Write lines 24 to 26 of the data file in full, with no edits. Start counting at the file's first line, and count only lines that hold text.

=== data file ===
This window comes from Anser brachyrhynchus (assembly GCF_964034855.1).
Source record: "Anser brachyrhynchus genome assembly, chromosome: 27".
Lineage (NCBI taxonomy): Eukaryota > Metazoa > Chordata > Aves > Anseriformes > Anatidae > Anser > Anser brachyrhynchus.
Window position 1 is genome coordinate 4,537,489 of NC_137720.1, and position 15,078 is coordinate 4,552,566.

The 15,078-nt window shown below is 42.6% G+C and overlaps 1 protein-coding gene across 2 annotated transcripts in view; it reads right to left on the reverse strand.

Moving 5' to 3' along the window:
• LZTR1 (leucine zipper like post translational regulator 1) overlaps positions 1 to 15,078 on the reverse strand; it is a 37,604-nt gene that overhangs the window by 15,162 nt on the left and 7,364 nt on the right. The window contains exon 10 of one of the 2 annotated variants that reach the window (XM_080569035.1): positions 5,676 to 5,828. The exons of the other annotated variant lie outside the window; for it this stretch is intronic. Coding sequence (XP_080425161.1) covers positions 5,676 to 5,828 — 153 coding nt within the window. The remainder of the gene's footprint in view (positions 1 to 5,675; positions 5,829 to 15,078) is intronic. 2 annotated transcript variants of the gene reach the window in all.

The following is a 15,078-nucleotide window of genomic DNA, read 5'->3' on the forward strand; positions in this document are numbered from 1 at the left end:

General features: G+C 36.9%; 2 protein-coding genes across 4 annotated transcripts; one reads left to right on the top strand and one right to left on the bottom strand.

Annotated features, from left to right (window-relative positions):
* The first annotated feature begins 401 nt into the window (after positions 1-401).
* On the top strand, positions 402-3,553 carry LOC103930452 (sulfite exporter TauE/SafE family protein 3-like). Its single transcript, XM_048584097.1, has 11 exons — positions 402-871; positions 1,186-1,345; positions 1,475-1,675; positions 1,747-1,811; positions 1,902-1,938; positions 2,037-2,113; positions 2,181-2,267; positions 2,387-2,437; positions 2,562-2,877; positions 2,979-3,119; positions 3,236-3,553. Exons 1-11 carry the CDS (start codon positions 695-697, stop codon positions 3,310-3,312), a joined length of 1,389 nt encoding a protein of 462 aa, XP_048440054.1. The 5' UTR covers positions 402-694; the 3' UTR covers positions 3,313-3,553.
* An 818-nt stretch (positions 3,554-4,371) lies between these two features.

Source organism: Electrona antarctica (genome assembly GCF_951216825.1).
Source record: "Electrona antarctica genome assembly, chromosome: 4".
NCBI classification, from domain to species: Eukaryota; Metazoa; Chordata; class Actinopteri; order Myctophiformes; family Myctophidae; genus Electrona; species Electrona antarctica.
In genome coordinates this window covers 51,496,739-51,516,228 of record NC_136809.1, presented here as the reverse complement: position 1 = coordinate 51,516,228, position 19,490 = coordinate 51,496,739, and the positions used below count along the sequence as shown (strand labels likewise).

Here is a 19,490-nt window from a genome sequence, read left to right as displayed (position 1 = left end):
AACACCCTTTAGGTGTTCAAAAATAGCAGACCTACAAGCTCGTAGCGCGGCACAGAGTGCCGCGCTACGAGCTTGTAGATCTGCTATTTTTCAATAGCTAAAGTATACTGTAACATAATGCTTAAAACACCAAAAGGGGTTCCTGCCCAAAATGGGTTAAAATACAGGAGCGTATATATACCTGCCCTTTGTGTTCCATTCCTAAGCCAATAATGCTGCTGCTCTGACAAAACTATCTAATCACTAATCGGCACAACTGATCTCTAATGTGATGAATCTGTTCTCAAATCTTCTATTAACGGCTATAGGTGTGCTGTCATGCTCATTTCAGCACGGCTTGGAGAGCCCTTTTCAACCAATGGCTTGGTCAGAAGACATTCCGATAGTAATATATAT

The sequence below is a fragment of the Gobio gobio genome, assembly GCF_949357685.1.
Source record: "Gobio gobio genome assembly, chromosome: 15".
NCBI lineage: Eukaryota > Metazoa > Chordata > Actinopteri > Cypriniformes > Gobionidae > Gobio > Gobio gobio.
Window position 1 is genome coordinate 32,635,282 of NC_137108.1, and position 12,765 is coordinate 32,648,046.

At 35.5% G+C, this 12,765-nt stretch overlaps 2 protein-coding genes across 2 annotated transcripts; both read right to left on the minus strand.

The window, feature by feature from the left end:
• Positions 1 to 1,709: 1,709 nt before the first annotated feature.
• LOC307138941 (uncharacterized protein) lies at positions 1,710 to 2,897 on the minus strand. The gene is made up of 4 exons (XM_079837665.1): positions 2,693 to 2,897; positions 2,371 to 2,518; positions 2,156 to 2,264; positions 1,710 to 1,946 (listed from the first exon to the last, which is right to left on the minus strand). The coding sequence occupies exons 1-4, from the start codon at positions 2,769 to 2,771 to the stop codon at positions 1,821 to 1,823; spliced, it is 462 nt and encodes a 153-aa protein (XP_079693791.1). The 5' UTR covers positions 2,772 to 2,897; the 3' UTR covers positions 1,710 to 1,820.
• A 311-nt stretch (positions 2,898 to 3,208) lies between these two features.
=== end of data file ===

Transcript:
At 35.5% G+C, this 12,765-nt stretch overlaps 2 protein-coding genes across 2 annotated transcripts; both read right to left on the minus strand.

The window, feature by feature from the left end:
• Positions 1 to 1,709: 1,709 nt before the first annotated feature.